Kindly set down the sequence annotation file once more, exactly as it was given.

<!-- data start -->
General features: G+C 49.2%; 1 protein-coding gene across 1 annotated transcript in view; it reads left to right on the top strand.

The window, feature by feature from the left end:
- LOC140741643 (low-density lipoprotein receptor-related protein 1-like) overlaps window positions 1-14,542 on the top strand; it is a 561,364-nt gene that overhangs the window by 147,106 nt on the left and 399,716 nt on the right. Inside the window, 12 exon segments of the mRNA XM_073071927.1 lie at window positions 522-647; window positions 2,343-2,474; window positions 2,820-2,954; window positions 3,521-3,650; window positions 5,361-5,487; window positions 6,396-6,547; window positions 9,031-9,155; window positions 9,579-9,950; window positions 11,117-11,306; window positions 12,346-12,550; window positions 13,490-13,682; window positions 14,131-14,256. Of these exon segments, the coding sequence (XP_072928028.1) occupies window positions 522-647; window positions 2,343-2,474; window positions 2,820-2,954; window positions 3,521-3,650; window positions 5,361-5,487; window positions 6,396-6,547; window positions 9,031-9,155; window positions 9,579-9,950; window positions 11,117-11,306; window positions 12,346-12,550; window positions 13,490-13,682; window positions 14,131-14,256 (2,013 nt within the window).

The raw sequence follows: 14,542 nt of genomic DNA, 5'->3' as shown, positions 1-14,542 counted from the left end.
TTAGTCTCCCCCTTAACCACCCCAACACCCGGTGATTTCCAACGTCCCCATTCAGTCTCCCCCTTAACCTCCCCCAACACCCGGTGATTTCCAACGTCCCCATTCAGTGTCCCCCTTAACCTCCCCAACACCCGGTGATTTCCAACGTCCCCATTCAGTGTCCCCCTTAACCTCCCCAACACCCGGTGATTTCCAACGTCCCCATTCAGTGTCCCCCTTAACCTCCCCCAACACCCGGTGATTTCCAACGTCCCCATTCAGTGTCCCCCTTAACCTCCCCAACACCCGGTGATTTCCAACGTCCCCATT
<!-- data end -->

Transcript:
General features: G+C 49.2%; 1 protein-coding gene across 1 annotated transcript in view; it reads left to right on the top strand.

The window, feature by feature from the left end:
- LOC140741643 (low-density lipoprotein receptor-related protein 1-like) overlaps window positions 1-14,542 on the top strand; it is a 561,364-nt gene that overhangs the window by 147,106 nt on the left and 399,716 nt on the right. Inside the window, 12 exon segments of the mRNA XM_073071927.1 lie at window positions 522-647; window positions 2,343-2,474; window positions 2,820-2,954; window positions 3,521-3,650; window positions 5,361-5,487; window positions 6,396-6,547; window positions 9,031-9,155; window positions 9,579-9,950; window positions 11,117-11,306; window positions 12,346-12,550; window positions 13,490-13,682; window positions 14,131-14,256. Of these exon segments, the coding sequence (XP_072928028.1) occupies window positions 522-647; window positions 2,343-2,474; window positions 2,820-2,954; window positions 3,521-3,650; window positions 5,361-5,487; window positions 6,396-6,547; window positions 9,031-9,155; window positions 9,579-9,950; window positions 11,117-11,306; window positions 12,346-12,550; window positions 13,490-13,682; window positions 14,131-14,256 (2,013 nt within the window).

The raw sequence follows: 14,542 nt of genomic DNA, 5'->3' as shown, positions 1-14,542 counted from the left end.
TTAGTCTCCCCCTTAACCACCCCAACACCCGGTGATTTCCAACGTCCCCATTCAGTCTCCCCCTTAACCTCCCCCAACACCCGGTGATTTCCAACGTCCCCATTCAGTGTCCCCCTTAACCTCCCCAACACCCGGTGATTTCCAACGTCCCCATTCAGTGTCCCCCTTAACCTCCCCAACACCCGGTGATTTCCAACGTCCCCATTCAGTGTCCCCCTTAACCTCCCCCAACACCCGGTGATTTCCAACGTCCCCATTCAGTGTCCCCCTTAACCTCCCCAACACCCGGTGATTTCCAACGTCCCCATT